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Liebe Maschine, male mir

Presented byGeorg Bak

An NFT and digital art group exhibition featuring works by pioneers of algorithmic art, including Frieder Nake, Hein Gravenhorst, Herbert W. Franke, Manfred P. Kage, Alexander Mordvintsev, Ganbrood, and Espen Kluge. The show is curated by Georg Bak and Kate Vass.

elementum and Kate Vass Galerie are delighted to announce their collaboration on the group NFT and digital art exhibition "Liebe Maschine, male mir”. The show presents new artworks by pioneering computer artists inlcuding Frieder Nake, Hein Gravenhorst, Herbert W. Franke, Manfred P. Kage, Alexander Mordvintsev, Ganbrood, and Espen Kluge, which traces a broad spectrum of algorithmic art.

Creating art has always required technical aids, be it hammer and chisel, paint and brush or, in the technological age, algorithms, graphics programs and artificial intelligence. Central perspective was invented during the Renaissance, and Albrecht Dürer drew the perspective of the landscape using the so-called Dürer disc (a glass panel device). We live in an exo-evolution - to put it in the words of Peter Weibel - in which tools expand our physical and mental abilities. Martin Kippenberger even went so far as to hire professional poster painters to paint pictures for him in his series of works “Lieber Maler, male mir '' (Dear Painter, Paint for me) exhibited in 1981. This is how you can roughly imagine the "pas de deux'' between the artist-programmer and the computer. The artist sets the stage by programming an algorithm, while the machine delivers the output. Controlled coincidence can play a significant role, and unforeseen disruptive factors can occur at times. Claude Shannon's communication theory defines these as "noises”, which would eventually become an artistic medium called "glitches". In the final act, however, the artist usually decides whether he considers a picture good enough or rejects it. It is also possible to leave a generative work of art as the machine accidentally completed it. Then it is up to the viewer to assign a higher aesthetic value to one or the other piece of art. Sometimes it is purely arithmetical qualities, such as the rarity of a feature, that determine the value.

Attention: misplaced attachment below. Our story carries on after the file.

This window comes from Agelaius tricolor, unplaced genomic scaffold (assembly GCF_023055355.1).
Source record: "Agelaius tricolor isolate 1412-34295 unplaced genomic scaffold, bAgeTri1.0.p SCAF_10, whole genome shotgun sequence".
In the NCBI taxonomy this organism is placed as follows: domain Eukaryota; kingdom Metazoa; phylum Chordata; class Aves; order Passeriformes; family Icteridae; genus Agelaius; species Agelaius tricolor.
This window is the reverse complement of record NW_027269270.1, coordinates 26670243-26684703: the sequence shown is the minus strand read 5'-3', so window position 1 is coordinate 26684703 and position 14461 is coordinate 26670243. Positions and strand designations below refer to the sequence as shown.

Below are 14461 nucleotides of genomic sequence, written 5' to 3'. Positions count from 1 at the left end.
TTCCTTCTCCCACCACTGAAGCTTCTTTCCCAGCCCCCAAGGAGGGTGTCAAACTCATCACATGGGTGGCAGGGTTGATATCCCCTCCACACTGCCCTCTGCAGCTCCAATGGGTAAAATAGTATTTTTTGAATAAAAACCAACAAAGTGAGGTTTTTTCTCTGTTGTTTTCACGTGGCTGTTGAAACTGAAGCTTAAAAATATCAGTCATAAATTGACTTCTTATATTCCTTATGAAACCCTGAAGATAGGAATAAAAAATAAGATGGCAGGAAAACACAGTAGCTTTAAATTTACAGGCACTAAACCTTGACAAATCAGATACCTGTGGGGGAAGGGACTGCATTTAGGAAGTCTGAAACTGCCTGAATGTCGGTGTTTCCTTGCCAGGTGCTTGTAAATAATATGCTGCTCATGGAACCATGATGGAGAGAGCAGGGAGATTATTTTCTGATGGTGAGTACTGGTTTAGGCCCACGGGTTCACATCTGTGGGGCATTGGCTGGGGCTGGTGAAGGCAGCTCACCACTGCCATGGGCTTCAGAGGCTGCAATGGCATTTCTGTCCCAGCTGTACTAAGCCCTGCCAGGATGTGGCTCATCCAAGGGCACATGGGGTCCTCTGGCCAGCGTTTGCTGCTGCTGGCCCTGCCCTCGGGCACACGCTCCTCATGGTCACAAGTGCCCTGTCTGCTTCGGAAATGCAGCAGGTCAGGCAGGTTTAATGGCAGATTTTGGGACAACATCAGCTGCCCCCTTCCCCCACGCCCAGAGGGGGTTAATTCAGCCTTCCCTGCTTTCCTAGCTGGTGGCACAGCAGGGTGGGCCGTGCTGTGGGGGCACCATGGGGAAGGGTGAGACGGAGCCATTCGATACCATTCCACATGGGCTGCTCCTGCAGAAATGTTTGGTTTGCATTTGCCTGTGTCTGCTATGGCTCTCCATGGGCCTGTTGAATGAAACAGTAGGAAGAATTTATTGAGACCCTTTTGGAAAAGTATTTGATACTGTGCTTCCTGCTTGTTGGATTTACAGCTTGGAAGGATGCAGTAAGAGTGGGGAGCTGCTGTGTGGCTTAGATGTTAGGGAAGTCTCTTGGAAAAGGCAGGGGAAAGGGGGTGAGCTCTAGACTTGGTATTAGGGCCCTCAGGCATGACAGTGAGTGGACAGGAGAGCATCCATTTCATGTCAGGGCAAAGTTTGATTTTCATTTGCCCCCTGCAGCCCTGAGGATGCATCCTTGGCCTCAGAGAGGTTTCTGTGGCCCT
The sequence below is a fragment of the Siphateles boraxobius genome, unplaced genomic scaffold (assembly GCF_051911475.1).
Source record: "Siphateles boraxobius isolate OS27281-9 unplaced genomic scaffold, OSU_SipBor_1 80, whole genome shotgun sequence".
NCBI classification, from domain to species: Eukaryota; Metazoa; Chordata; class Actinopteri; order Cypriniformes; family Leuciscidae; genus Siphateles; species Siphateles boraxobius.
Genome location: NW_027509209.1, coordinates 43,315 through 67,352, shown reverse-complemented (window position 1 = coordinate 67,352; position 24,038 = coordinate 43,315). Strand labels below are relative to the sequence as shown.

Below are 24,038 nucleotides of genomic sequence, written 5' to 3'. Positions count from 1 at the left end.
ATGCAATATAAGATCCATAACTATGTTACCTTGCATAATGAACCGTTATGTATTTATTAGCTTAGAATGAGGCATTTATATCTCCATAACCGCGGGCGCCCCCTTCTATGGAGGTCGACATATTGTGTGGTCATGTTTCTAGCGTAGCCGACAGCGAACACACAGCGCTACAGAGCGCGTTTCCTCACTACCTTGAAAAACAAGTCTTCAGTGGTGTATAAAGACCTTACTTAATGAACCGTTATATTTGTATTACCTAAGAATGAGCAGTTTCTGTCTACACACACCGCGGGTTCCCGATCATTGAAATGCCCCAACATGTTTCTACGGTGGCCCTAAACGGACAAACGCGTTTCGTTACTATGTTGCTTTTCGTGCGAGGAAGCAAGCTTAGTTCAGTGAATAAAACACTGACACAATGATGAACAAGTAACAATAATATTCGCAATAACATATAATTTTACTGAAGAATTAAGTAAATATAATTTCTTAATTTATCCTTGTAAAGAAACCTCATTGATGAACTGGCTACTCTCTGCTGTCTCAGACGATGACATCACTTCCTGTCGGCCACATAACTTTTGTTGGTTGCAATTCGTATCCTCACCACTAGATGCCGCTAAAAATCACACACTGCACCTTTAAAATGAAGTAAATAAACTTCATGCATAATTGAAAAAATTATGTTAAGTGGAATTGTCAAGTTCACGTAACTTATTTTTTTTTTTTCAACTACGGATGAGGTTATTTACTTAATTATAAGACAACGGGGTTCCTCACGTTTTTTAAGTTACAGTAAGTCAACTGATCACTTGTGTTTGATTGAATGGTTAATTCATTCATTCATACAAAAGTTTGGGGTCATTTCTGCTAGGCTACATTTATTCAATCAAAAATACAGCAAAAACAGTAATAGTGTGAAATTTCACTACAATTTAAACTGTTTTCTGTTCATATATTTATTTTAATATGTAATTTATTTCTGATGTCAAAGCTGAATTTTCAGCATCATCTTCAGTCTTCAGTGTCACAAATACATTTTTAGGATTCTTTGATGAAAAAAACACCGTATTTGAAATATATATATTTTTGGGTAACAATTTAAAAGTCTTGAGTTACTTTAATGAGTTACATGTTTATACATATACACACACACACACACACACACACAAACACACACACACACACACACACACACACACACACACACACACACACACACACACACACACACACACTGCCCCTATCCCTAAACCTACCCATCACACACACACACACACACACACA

The physical exhibition is on view at the pop up space at Zurich Airport, The Circle 18, in Zurich, Switzerland until 24th of December.

Drop Schedule 2022-10-28 | Hein Gravenhorst, explore here 2022-10-31 | Frieder Nake, explore here 2022-11-11 | Ganbrood, explore here 2022-11-28 | Alexander Mordvintsev, explore here 2022-11-25 | Manfred P. Kage, explore here

In This Drop


Frieder Nake


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